Has there ever been a document that you spent so much time working on, that you were curious about the actual total? Or are you doing some work for a client, and need to know how much time was spent on a document so that it can be billed properly?
Word 2010 has an interesting tool that keeps track of the total editing time for a document, which can be handy in situations like these. Our guide below will show you where to go in Word 2010 to find out how long you have spent with that document open in the program.
Find Out How Much Time Has Been Spent Working on a Word 2010 Document
The steps in this article will show you the amount of time for which the document has been open in Microsoft Word 2010. Note that the document must be saved before closing Word 2010 in order for the accumulated time to increase since the document was last opened. For example, if the document has a total editing time of 60 minutes when it was opened, then you worked on it for 10 minutes, but did not save your changes before closing the document, then it will still show a total editing time of 60 minutes the next time it is opened.
Additionally, total editing time will continue to accumulate while the document is opened, even if you are not working on it. Note that there seems to be some inconsistencies with this aspect of the counter, as some users report that the time stops accruing when the document is minimized. However, the counter continued to increase in my own testing.
Step 1: Open your document in Word 2010.
Step 2: Click the File tab at the top-left corner of the window.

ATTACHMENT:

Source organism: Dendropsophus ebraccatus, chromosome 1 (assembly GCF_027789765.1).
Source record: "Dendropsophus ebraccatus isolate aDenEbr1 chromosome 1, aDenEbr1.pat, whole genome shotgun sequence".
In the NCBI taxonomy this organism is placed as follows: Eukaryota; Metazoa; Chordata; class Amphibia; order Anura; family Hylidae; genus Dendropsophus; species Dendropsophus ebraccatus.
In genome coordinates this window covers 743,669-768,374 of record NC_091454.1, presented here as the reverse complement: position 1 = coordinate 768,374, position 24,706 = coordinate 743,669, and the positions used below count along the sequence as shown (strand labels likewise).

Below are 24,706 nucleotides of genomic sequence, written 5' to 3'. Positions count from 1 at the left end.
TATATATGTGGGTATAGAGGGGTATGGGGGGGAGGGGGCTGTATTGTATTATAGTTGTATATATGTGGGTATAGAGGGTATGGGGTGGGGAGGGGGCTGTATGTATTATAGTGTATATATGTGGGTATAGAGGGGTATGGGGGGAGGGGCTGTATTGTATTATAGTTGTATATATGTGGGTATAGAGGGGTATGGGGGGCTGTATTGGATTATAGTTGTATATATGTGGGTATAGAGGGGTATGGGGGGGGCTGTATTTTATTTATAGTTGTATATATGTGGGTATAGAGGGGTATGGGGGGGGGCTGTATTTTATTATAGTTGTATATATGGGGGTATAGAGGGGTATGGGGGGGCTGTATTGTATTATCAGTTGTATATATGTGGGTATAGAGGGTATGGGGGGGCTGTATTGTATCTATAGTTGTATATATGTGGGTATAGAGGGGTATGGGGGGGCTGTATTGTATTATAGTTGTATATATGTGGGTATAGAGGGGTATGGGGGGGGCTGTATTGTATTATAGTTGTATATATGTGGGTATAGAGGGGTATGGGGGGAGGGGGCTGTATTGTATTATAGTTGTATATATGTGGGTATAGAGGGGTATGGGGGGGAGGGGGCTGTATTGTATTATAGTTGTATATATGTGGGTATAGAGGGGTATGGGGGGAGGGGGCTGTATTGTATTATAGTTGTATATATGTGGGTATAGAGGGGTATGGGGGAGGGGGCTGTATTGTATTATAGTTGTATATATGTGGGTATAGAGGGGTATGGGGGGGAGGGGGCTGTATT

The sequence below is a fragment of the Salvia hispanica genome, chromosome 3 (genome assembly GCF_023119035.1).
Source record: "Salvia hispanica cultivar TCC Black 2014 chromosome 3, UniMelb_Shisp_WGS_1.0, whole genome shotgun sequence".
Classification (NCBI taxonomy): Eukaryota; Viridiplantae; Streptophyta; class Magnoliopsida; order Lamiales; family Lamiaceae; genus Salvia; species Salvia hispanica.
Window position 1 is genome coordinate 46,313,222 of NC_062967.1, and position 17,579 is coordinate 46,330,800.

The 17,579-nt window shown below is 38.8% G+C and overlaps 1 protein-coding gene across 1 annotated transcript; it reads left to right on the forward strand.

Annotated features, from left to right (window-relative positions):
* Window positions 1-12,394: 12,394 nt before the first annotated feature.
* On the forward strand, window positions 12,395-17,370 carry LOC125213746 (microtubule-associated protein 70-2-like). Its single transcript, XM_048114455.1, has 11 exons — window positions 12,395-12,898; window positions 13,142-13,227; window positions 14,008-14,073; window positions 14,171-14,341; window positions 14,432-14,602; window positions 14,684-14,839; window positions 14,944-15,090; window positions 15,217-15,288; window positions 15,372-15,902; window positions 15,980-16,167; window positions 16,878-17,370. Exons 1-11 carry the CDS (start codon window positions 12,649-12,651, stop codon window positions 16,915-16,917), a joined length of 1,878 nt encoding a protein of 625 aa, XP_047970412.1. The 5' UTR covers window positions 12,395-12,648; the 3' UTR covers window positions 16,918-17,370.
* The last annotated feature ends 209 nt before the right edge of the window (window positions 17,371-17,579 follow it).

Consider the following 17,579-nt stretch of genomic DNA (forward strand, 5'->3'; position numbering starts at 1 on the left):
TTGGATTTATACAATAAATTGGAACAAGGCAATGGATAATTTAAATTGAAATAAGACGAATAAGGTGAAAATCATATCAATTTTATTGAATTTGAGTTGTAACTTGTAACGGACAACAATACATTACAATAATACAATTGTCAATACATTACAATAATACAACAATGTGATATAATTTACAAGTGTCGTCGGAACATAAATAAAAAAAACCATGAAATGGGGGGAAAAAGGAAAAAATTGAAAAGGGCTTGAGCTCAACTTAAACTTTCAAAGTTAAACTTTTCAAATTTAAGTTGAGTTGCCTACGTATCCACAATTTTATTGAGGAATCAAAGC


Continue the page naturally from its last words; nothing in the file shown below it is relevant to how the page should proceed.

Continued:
Step 3: Click the Info option in the column at the left side of the window.
Step 4: Locate the Total Editing Time information in the column at the right side of the window.
Now that you know how to view the total editing time for a document in Word 2010, you can have a better idea of just how much time you spent working on the project.
Would you like to view or change some of the advanced properties of your document? learn how to open the Document Panel in Word 2010 to view some of the metadata associated with your file.
Matthew Burleigh has been writing tech tutorials since 2008. His writing has appeared on dozens of different websites and been read over 50 million times.
After receiving his Bachelor’s and Master’s degrees in Computer Science he spent several years working in IT management for small businesses. However, he now works full time writing content online and creating websites.
His main writing topics include iPhones, Microsoft Office, Google Apps, Android, and Photoshop, but he has also written about many other tech topics as well.